During the war years, Elizabeth spent many hours writing to a distant cousin she had only met once — Prince Philip of Greece, a dashing navy officer. Elizabeth and Philip had met in person in 1939 when the King, Queen and young princesses visited the Royal Naval College at Dartmouth.
There, they had tea with Philip and 13-year-old Elizabeth “never took her eyes off him,” according to letters from Crawfie.
During leave in 1943, Philip had spent time with the royal family where he watched 17-year-old Elizabeth perform in a pantomime retelling of Aladdin. Sparks flew between the duo and the King is said to have approved of his future son-in-law.
Three years later in 1946, during a month-long stay at Balmoral, Philip proposed and Elizabeth said “yes”, without even discussing it with her parents. Her father agreed on the proviso they kept the news secret until her upcoming 21st birthday.
As Britain was still contending with post-war rationing, Elizabeth used the 200 extra ration coupons she was entitled to and bought the material for her pearl-and-crystal-encrusted ivory silk satin Norman Hartnell gown. On November 20, 1947, tens of thousands of well wishers gathered outside Westminster Abbey, cheering, to celebrate the newlyweds.
Suddenly crowned queen at the age of 25
Motherhood soon followed. In 1948, Elizabeth gave birth to her first child Prince Charles and two years later, Princess Anne was born.
Accepting a naval position in Malta, Elizabeth and Philip left their young children at home in Clarence House in London. The Princess is said to have loved life as just another officer’s wife during this period of time.
Again, tragedy was to divert the course of Elizabeth’s life.
In 1952, the young couple undertook a tour of Australia and Kenya. While spending a night at a treetop hotel deep in the forest, King George VI passed away after years of bad health. The next day, Elizabeth was informed that her father had died — and that she was now Queen, decades before she had expected to ascend the throne.
Many years later she would say of that day: “It was all very sudden,” and explaining that she saw her role as “taking it on, and making the best job you can”. “It’s a question of maturing into something that one’s got used to doing, and accepting the fact that here you are, and it’s your fate, because I think continuity is important,” she said.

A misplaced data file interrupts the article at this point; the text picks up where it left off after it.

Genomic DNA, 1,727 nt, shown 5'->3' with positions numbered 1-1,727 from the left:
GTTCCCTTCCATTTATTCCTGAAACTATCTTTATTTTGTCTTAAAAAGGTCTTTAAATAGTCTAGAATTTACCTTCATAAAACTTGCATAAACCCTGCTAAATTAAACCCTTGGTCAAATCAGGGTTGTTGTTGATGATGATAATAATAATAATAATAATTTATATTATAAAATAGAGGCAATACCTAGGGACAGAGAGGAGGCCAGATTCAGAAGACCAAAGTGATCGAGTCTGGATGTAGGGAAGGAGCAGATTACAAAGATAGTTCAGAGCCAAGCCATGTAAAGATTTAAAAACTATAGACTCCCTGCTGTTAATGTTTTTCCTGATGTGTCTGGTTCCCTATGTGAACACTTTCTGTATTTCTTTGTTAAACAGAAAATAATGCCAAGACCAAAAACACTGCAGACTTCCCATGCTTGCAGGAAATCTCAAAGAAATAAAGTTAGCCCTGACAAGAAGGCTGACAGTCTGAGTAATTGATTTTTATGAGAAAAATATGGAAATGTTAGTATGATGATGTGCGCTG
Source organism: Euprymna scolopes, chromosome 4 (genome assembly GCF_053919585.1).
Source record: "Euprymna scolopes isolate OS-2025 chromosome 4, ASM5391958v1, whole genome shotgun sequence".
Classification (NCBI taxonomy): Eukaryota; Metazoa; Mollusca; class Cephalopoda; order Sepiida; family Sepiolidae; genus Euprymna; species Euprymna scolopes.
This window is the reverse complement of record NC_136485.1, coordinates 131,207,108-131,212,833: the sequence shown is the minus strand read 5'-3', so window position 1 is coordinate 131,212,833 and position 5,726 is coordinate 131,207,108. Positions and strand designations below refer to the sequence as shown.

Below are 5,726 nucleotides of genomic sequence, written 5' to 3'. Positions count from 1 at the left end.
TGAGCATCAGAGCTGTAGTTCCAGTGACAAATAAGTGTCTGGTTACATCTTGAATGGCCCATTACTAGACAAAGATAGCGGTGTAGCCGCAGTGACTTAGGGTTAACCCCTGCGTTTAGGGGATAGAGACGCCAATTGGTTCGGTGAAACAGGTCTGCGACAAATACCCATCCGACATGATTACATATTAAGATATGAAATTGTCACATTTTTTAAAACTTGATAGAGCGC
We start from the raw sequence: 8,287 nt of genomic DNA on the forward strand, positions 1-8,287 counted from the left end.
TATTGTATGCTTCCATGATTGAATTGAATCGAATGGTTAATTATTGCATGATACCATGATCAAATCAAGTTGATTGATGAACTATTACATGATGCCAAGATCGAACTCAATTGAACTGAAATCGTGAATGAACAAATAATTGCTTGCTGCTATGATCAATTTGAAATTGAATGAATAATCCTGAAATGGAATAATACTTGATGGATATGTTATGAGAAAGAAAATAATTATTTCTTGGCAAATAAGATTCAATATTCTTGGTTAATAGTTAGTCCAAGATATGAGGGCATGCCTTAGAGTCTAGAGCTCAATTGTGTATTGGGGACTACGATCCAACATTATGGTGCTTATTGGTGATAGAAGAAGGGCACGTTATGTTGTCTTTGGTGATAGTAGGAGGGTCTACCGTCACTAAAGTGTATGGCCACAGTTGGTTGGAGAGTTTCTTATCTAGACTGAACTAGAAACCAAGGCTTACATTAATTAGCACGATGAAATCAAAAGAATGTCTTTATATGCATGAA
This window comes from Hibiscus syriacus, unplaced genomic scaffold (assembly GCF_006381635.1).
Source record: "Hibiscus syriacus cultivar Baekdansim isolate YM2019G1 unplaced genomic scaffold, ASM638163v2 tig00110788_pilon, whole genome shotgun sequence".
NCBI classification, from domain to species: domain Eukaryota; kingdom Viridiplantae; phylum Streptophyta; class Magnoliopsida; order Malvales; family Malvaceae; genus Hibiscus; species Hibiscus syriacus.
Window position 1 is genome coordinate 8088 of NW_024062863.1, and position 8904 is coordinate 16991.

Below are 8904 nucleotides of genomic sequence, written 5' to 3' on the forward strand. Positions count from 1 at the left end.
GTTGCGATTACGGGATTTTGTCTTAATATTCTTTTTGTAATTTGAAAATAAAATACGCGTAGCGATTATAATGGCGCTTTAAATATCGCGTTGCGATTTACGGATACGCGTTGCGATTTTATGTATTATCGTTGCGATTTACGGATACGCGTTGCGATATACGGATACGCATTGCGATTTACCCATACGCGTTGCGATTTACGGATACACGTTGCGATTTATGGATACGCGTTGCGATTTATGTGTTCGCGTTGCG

On February 8, 1952, the 25-year-old was crowned Queen Elizabeth II in a televised ceremony.
In the first year after her coronation, the new Queen and the Duke of Edinburgh embarked on an exhausting five-month visit to the Commonwealth, leaving Charles and Anne at home. Like Elizabeth and Margaret before them, in the nursery, young Charles is said to have followed his parents’ progress on a globe.
In 1960, Prince Andrew was born and then four years later, Prince Edward followed.
In 1966, the Queen faced the first significant PR disaster of her reign. On October 21, the catastrophic collapse of a colliery in the Welsh town of Aberfan killed 116 children after it engulfed the local school. Also killed in the tragedy were 28 adults.
In a situation that would in many ways mimic the aftermath of the death of Princess Diana three decades later, while the public grieved en masse, it took eight long days for the Queen to finally visit the devastated town.
When she arrived, she was presented with a posy of flowers from a girl with a card that read pointedly “from the remaining children of Aberfan”.
In 1979, the royal family faced significant personal sorrow with the assassination of Prince Philip’s beloved uncle, Lord Louis Mountbatten whose sailing boat was blown up by the IRA.
(A local boy, Lord Mountbatten’s grandson and his daughter Lady Brabourne were also killed in the terrorist attack.) It was also a blow for the young Prince Charles who was particularly close to Lord Mountbatten and had relied on him as a trusted adviser and friend.
Lady Diana Spencer arrives on the royal scene
The Windsors came perilously close to another tragedy in 1981 when Marcus Sarjeant, age 17, fired six blanks at the Queen while she was riding down The Mall during the Trooping of the Colour.
(A year later, royal security would also be found wanting when Michael Fagan, an unemployed painter, managed to scale a palace wall and climb up into the Queen’s bedroom. She talked to him for ten minutes before she was able to summon help.)
There was good news though in 1981 when a very young, pretty girl named Lady Diana Spencer arrived on the royal scene. Charles, nearing 30, was on the cusp of confirmed, and worrying, bachelorhood and both the press and his family were clamouring for him to make a match. Enter, the 19-year-old romance novel-loving kindergarten teacher who came from perhaps the most aristocratic family in Britain.
On July 29 that year, 750 million people around the world watched what they thought was the beginning of a fairytale union for the Queen’s son. (Only months later, cracks would begin to show in their marriage as Diana struggled under the weight of her new role and her deteriorating mental health.)
Throughout the 1980s, the dynamic of the Queen’s family continued to change. Prince Andrew also wed, to bubbly redhead Sarah Ferguson. Both the Wales’ and the Yorks had children, welcoming Prince William and Harry and Princesses Beatrice and Eugenie to the fold.
(The Queen’s oldest grandson Peter, the son of Princess Anne and Mark Phillips, was born in 1977 and sister Zara in 1981.)
However, by the end of the same decade, the marriages of all three of the Queen’s adult children were floundering and in 1992 all of their unions came to a crashing halt: The Wales and Yorks announced their separations and Princess Anne revealed she was set to divorce husband Mark Phillips.
The same year, in another heartbreaking blow, the Queen’s beloved Windsor Castle was seriously damaged by a large fire. Desolate and in tears, dressed in a simple raincoat, the then-66-year-old was photographed surveying the destruction.